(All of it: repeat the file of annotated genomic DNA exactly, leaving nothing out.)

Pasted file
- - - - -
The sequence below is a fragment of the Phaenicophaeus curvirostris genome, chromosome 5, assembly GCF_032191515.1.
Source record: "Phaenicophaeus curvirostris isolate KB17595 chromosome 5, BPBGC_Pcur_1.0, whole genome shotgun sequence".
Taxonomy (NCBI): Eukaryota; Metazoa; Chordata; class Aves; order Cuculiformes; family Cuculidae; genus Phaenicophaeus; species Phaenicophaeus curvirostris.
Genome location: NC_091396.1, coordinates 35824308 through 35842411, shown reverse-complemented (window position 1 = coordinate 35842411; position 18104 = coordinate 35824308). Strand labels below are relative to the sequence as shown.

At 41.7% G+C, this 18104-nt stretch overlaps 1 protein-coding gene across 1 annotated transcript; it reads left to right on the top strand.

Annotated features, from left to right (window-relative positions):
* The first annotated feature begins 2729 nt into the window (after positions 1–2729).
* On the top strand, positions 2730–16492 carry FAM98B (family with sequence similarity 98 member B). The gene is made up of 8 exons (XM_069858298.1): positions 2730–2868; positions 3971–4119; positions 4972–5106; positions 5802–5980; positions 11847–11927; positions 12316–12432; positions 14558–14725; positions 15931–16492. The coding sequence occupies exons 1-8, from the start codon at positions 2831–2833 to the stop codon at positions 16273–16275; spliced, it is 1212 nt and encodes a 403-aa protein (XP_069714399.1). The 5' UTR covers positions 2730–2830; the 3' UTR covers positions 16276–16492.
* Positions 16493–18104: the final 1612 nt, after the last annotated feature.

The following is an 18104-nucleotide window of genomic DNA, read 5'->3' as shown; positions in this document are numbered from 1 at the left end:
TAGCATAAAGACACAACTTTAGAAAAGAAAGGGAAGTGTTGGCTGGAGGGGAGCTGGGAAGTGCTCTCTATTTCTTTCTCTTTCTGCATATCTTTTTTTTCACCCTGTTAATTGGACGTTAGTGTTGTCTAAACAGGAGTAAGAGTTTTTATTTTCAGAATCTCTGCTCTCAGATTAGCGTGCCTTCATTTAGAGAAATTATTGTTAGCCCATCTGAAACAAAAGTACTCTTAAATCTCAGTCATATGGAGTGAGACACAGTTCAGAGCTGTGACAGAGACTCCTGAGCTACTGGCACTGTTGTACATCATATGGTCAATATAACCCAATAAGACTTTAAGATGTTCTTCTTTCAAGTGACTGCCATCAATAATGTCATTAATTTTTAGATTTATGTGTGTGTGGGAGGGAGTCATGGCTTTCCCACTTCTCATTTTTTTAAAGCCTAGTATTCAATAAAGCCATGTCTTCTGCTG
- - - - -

The sequence below is a fragment of the Phaenicophaeus curvirostris genome, chromosome 5, assembly GCF_032191515.1.
Source record: "Phaenicophaeus curvirostris isolate KB17595 chromosome 5, BPBGC_Pcur_1.0, whole genome shotgun sequence".
Taxonomy (NCBI): Eukaryota; Metazoa; Chordata; class Aves; order Cuculiformes; family Cuculidae; genus Phaenicophaeus; species Phaenicophaeus curvirostris.
Genome location: NC_091396.1, coordinates 35824308 through 35842411, shown reverse-complemented (window position 1 = coordinate 35842411; position 18104 = coordinate 35824308). Strand labels below are relative to the sequence as shown.

At 41.7% G+C, this 18104-nt stretch overlaps 1 protein-coding gene across 1 annotated transcript; it reads left to right on the top strand.

Annotated features, from left to right (window-relative positions):
* The first annotated feature begins 2729 nt into the window (after positions 1–2729).
* On the top strand, positions 2730–16492 carry FAM98B (family with sequence similarity 98 member B). The gene is made up of 8 exons (XM_069858298.1): positions 2730–2868; positions 3971–4119; positions 4972–5106; positions 5802–5980; positions 11847–11927; positions 12316–12432; positions 14558–14725; positions 15931–16492. The coding sequence occupies exons 1-8, from the start codon at positions 2831–2833 to the stop codon at positions 16273–16275; spliced, it is 1212 nt and encodes a 403-aa protein (XP_069714399.1). The 5' UTR covers positions 2730–2830; the 3' UTR covers positions 16276–16492.
* Positions 16493–18104: the final 1612 nt, after the last annotated feature.

The following is an 18104-nucleotide window of genomic DNA, read 5'->3' as shown; positions in this document are numbered from 1 at the left end:
TAGCATAAAGACACAACTTTAGAAAAGAAAGGGAAGTGTTGGCTGGAGGGGAGCTGGGAAGTGCTCTCTATTTCTTTCTCTTTCTGCATATCTTTTTTTTCACCCTGTTAATTGGACGTTAGTGTTGTCTAAACAGGAGTAAGAGTTTTTATTTTCAGAATCTCTGCTCTCAGATTAGCGTGCCTTCATTTAGAGAAATTATTGTTAGCCCATCTGAAACAAAAGTACTCTTAAATCTCAGTCATATGGAGTGAGACACAGTTCAGAGCTGTGACAGAGACTCCTGAGCTACTGGCACTGTTGTACATCATATGGTCAATATAACCCAATAAGACTTTAAGATGTTCTTCTTTCAAGTGACTGCCATCAATAATGTCATTAATTTTTAGATTTATGTGTGTGTGGGAGGGAGTCATGGCTTTCCCACTTCTCATTTTTTTAAAGCCTAGTATTCAATAAAGCCATGTCTTCTGCTG